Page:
The study found that the median age for bankruptcy filers increased to 44.9 years of age in 2007, from 37.7 years of age in 1994 and 41.4 years of age in 2002. The demographic that experienced the largest percentage drop in bankruptcy filings were Americans under 25 years old; they accounted for only 1.7 percent of filers in 2007, as compared to 4 percent in 2002 and 11 percent in 1994.
Golmant and Woods updated their study to determine whether the age trends examined in their previous study continued after the passage of the Bankruptcy Abuse Prevention and Consumer Protection Act of 2005. The authors analyzed samples of 2007 national bankruptcy filing data and compared it with data from 1994 and 2002.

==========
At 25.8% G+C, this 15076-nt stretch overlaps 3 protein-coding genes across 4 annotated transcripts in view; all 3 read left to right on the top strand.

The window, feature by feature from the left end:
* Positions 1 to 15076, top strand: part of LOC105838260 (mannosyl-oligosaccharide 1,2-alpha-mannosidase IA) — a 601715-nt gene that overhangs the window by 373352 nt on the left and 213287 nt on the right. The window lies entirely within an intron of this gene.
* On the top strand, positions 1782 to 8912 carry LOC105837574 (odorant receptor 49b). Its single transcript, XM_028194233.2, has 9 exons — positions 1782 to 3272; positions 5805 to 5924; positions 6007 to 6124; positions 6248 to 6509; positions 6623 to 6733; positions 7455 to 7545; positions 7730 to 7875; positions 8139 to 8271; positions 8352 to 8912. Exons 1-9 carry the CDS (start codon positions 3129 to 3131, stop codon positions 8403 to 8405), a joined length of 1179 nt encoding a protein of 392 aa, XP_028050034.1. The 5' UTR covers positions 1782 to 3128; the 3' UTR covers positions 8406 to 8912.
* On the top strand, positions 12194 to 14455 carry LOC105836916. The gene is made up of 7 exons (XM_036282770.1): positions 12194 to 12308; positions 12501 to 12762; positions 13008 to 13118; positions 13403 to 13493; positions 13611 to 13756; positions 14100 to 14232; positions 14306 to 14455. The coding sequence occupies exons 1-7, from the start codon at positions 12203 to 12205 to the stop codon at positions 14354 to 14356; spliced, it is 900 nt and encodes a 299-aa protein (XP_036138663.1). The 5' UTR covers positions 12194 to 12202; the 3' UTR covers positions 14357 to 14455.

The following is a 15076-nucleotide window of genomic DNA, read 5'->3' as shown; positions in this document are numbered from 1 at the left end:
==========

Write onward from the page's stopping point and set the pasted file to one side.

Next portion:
“Baby Boomers” (born between 1946-1964) accounted for 42 percent of all filers in 2007. “The recent housing crisis has worsened the already precarious financial condition of many older Americans,” the study said. States that experienced decreases in the home price index had a 118 percent increase in bankruptcy filings, showing that the collapse of the housing bubble left many Baby Boomers with little or no home equity.
The study also found that one of the effects of BAPCPA has been an increase in the percentage of chapter 13 filings, but that it was difficult to gauge whether BAPCPA itself is causing the trend. “Another possibility is that, due to the mortgage crisis, more debtors were trying to postpone foreclosure on their homes by filing chapter 13,” according to the study.”
Reverse Mortgage Daily